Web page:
some members of the provincial executive, said by sources to be led by
Higher Education Minister Stan Mudenge, seeking Mzembi's recall

Blessing Zulu | Washington 06 January 2010

Factional differences continue to roil Zimbabwe's former ruling ZANU-PF
party with senior members in eastern Masvingo province said to have urged
Vice President Joice Mujuru to suggest that President Robert Mugabe carry
out a mini-Cabinet reshuffle to drop Tourism Minister Walter Mzembi.

The Masvingo branch of the party is embroiled in a  factional dispute with
some members of the provincial executive, said by sources to be led by
Higher Education Minister Stan Mudenge, seeking Mzembi's recall.

Masvingo ZANU-PF Chairman Lovemore Matuke told VOA Studio 7  reporter
Blessing Zulu that no one has approached Mujuru

Political sources said the Mudenge-led group is bitter because Mzembi backed
Mujuru's reappointment at a December party congress when the provincial
leadership was supporting rival Oppah Muchinguri. Analysts said the Mzembi
imbroglio is linked to the ZANU-PF succession dispute - President Mugabe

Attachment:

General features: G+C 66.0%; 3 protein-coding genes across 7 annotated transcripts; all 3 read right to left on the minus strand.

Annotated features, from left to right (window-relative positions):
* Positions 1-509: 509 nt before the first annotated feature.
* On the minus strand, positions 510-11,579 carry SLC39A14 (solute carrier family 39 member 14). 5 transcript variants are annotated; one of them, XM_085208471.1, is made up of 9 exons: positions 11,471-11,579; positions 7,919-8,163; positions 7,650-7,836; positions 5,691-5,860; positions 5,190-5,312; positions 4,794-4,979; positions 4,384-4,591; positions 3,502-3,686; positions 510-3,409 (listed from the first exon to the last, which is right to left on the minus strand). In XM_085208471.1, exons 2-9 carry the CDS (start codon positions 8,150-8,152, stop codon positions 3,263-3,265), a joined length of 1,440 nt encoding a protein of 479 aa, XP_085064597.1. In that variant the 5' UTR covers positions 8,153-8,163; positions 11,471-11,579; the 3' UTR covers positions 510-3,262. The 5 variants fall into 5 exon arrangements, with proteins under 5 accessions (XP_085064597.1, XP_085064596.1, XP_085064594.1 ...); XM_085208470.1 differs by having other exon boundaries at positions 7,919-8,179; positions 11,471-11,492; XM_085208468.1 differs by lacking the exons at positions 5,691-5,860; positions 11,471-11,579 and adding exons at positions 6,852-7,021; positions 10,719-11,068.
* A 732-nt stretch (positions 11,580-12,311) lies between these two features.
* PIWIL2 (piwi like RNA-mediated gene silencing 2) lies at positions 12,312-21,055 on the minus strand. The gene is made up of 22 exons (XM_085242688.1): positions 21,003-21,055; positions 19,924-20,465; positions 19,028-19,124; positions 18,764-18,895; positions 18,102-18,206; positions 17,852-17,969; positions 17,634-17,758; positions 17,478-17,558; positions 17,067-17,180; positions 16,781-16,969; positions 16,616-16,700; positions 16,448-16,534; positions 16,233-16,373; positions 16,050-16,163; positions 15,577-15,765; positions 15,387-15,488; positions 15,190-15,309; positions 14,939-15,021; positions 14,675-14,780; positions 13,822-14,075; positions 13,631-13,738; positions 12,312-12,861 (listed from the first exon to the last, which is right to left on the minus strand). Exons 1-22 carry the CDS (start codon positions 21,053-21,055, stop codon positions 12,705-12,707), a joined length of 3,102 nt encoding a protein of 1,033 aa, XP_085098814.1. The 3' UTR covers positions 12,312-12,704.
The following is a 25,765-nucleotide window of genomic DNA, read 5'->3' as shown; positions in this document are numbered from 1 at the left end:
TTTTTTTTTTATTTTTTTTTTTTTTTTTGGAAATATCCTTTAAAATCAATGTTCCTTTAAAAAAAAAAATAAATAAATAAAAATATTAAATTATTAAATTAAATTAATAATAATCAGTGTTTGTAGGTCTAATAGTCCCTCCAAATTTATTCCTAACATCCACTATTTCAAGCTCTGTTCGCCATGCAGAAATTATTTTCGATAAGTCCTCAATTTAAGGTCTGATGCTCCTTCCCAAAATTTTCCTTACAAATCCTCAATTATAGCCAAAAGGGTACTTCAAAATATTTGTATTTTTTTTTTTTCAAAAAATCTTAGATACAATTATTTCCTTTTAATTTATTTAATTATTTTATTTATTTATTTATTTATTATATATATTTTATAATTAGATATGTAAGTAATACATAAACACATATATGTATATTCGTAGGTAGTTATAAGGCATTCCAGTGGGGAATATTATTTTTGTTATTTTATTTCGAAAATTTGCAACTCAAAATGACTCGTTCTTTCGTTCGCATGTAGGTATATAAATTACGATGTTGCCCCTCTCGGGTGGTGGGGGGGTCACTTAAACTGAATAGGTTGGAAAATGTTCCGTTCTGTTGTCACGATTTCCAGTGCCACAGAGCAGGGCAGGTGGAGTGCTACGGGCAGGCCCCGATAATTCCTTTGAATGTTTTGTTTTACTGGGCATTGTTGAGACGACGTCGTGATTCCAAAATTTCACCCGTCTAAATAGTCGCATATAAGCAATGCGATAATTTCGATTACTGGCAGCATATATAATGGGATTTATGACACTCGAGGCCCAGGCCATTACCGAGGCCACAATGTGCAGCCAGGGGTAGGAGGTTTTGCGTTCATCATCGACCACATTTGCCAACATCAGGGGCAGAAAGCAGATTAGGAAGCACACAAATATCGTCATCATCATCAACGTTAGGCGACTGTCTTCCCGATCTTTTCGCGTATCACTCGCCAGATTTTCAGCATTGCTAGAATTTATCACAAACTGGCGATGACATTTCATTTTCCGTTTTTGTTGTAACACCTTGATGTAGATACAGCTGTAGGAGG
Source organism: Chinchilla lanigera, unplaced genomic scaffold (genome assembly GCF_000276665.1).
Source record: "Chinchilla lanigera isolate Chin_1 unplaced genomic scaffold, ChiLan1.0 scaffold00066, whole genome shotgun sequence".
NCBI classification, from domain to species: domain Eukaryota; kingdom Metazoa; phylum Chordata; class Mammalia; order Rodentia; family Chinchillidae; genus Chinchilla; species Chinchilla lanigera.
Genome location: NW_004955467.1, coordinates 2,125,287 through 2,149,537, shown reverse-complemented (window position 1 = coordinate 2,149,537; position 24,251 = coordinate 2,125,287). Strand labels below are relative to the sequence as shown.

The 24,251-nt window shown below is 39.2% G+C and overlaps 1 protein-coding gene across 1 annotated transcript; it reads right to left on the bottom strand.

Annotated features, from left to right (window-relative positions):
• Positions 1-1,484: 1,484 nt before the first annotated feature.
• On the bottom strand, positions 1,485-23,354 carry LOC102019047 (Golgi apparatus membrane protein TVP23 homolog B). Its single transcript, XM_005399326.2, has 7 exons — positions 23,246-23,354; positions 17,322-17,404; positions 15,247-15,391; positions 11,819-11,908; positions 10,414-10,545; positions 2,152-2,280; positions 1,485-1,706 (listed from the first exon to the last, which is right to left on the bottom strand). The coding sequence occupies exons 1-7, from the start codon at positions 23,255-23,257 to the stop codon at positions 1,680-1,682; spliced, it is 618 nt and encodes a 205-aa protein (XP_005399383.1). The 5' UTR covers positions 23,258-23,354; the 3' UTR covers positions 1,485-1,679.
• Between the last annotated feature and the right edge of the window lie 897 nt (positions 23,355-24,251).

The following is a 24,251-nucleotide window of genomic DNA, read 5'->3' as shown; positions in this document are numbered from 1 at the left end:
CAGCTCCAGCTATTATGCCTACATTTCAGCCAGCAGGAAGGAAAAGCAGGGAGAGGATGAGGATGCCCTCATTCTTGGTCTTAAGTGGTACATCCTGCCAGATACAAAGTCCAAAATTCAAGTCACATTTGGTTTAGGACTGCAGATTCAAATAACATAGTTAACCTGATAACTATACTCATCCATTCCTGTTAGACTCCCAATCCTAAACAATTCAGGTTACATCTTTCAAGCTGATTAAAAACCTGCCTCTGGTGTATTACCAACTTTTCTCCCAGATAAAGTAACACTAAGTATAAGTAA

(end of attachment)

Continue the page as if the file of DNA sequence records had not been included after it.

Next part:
will turn 86 in February with no clear successor lined up, though Defense
Minister Emmerson Mnangagwa is believed to have the inside track.

Mzembi's adversaries in Masvingo say he has become too close to Prime
Minister Morgan Tsvangirai, founder of the former opposition Movement for
Democratic Change. Mzembi traveled with Mr. Tsvangirai's delegation to the
United States in Europe in June on a re-engagement mission.

Political analyst John Makumbe of the University of Zimbabwe said divisions
in Masvingo are symptomatic of continuing fractures in the larger party.

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Senior cop admits 2008 rigging, violence

Written by Mxolisi Ncube
Wednesday, 06 January 2010 16:33
JOHANNESBURG - The nation-wide bloody reign of terror unleashed against MDC
supporters after that party's March 2008 electoral victory was conducted by
senior police officers because junior officers could no longer be trusted to
support the defeated Zanu (PF) leader Robert Mugabe, according to leaked
police documents.

The mainstream MDC and its leader, Morgan Tsvangirai, had overturned Zanu
(PF)'s 28-year-old parliamentary stranglehold at the polls and given Mugabe
his first ever personal electoral defeat.
Documents in our possession, backed by statements from reliable sources
within the Zimbabwe Republic Police (ZRP), indicate that Police
Commissioner, Augustine Chihuri, chose senior police officers, ranking
superintendent and above, to lead the gory retribution operation because so
many officers in the lower ranks had begun to support the MDC.
Although it could not be ascertained how much they were given for taking
part in the bloody campaign, the senior officers are said to have earned a